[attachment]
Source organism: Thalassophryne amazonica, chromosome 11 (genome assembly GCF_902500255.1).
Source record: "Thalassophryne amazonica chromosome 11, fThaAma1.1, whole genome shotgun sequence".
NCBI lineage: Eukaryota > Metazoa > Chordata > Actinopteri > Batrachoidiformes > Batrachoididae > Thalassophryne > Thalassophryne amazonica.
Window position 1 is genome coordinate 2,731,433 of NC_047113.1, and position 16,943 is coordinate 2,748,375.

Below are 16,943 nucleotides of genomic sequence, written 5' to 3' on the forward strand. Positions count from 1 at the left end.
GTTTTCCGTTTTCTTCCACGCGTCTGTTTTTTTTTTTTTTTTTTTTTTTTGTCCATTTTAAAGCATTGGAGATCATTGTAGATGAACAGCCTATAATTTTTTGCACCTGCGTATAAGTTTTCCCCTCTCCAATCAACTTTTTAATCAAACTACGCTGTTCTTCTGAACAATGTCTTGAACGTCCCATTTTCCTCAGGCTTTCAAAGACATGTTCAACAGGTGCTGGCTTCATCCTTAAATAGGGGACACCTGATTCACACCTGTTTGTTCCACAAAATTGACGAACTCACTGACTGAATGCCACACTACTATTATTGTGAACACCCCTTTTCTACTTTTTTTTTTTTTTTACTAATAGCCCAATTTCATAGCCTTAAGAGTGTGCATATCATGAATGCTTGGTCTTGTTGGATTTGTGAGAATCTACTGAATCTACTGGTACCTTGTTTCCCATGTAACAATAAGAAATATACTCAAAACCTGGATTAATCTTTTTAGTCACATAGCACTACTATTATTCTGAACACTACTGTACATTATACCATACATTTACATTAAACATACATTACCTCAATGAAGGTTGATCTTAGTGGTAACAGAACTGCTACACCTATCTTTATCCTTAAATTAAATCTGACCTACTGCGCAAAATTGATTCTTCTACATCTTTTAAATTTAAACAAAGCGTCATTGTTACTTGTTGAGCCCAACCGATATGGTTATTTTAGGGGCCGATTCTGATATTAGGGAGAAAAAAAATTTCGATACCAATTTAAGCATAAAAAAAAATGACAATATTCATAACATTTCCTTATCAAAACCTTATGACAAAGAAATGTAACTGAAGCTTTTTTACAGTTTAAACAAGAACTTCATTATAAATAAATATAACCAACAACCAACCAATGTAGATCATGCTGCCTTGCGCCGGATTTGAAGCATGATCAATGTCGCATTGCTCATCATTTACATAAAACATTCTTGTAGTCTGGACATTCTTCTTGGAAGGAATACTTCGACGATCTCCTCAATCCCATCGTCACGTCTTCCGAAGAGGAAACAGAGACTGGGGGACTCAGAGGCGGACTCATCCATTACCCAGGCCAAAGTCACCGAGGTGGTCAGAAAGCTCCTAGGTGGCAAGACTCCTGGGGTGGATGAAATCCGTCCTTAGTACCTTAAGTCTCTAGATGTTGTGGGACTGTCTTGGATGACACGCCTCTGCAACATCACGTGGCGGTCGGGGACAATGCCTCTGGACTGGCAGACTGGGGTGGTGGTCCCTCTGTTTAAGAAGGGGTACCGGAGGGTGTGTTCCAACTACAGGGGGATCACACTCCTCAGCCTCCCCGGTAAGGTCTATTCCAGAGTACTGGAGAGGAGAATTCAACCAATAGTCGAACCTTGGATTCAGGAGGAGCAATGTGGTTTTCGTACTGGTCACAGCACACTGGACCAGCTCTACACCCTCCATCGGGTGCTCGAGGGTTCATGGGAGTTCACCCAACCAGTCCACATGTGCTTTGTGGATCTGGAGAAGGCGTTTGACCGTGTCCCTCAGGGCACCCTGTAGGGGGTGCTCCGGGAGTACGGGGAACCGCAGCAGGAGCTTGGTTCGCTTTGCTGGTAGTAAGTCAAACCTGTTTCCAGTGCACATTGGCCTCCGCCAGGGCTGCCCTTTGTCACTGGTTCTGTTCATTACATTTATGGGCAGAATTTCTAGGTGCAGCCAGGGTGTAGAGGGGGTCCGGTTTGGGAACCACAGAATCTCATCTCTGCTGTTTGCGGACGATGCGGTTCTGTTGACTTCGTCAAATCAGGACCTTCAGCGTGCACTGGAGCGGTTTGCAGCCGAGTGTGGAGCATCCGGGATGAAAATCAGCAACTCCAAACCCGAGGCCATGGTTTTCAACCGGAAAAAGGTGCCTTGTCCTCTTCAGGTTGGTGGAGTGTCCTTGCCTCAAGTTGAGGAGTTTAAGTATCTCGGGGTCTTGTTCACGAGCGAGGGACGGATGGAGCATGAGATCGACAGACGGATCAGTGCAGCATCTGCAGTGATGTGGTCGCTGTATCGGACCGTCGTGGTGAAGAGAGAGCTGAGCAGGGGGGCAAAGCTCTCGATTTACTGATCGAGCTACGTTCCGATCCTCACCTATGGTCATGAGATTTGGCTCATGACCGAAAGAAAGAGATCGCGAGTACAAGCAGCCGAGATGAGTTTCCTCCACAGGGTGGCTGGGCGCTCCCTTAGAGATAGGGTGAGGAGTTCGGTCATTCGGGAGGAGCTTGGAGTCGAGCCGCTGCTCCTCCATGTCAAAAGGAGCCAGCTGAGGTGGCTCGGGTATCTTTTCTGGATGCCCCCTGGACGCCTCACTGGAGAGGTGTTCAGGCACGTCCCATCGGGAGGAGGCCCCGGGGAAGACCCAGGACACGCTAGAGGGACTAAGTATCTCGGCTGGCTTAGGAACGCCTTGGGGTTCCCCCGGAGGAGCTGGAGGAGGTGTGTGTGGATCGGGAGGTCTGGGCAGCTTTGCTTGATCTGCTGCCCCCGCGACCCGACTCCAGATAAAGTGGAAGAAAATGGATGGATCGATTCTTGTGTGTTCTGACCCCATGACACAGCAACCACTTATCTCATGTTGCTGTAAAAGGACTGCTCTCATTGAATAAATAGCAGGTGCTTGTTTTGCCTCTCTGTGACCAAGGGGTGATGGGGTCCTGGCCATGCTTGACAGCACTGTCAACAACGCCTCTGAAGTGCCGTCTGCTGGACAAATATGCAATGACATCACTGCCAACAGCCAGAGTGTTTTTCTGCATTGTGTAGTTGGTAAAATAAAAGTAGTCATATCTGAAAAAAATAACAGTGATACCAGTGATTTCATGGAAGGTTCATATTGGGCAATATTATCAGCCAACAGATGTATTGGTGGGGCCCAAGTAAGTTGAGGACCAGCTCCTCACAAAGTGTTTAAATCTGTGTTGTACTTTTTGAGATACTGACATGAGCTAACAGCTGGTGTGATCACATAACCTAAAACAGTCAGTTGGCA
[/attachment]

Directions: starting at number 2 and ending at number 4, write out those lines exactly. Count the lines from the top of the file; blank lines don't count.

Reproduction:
Source record: "Thalassophryne amazonica chromosome 11, fThaAma1.1, whole genome shotgun sequence".
NCBI lineage: Eukaryota > Metazoa > Chordata > Actinopteri > Batrachoidiformes > Batrachoididae > Thalassophryne > Thalassophryne amazonica.
Window position 1 is genome coordinate 2,731,433 of NC_047113.1, and position 16,943 is coordinate 2,748,375.